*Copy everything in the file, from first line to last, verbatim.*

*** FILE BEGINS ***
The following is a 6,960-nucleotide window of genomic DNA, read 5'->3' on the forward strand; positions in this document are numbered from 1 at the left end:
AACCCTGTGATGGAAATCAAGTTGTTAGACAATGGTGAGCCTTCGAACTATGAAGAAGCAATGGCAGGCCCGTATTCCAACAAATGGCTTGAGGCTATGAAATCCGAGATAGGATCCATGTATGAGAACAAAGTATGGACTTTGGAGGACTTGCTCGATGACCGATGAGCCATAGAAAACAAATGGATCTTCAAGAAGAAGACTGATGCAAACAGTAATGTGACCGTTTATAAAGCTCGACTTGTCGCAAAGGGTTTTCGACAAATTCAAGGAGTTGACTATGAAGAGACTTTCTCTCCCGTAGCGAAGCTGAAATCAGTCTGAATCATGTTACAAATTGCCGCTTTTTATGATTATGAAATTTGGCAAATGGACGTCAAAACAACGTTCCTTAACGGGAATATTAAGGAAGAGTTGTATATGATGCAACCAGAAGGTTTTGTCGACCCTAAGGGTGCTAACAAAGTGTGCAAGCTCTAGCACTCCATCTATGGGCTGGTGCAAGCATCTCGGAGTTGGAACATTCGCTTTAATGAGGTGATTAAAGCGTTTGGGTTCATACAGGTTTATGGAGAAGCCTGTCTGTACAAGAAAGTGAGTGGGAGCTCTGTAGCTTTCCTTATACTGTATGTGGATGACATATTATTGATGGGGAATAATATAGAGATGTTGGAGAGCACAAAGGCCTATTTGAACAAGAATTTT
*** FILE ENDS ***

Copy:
The following is a 6,960-nucleotide window of genomic DNA, read 5'->3' on the forward strand; positions in this document are numbered from 1 at the left end:
AACCCTGTGATGGAAATCAAGTTGTTAGACAATGGTGAGCCTTCGAACTATGAAGAAGCAATGGCAGGCCCGTATTCCAACAAATGGCTTGAGGCTATGAAATCCGAGATAGGATCCATGTATGAGAACAAAGTATGGACTTTGGAGGACTTGCTCGATGACCGATGAGCCATAGAAAACAAATGGATCTTCAAGAAGAAGACTGATGCAAACAGTAATGTGACCGTTTATAAAGCTCGACTTGTCGCAAAGGGTTTTCGACAAATTCAAGGAGTTGACTATGAAGAGACTTTCTCTCCCGTAGCGAAGCTGAAATCAGTCTGAATCATGTTACAAATTGCCGCTTTTTATGATTATGAAATTTGGCAAATGGACGTCAAAACAACGTTCCTTAACGGGAATATTAAGGAAGAGTTGTATATGATGCAACCAGAAGGTTTTGTCGACCCTAAGGGTGCTAACAAAGTGTGCAAGCTCTAGCACTCCATCTATGGGCTGGTGCAAGCATCTCGGAGTTGGAACATTCGCTTTAATGAGGTGATTAAAGCGTTTGGGTTCATACAGGTTTATGGAGAAGCCTGTCTGTACAAGAAAGTGAGTGGGAGCTCTGTAGCTTTCCTTATACTGTATGTGGATGACATATTATTGATGGGGAATAATATAGAGATGTTGGAGAGCACAAAGGCCTATTTGAACAAGAATTTT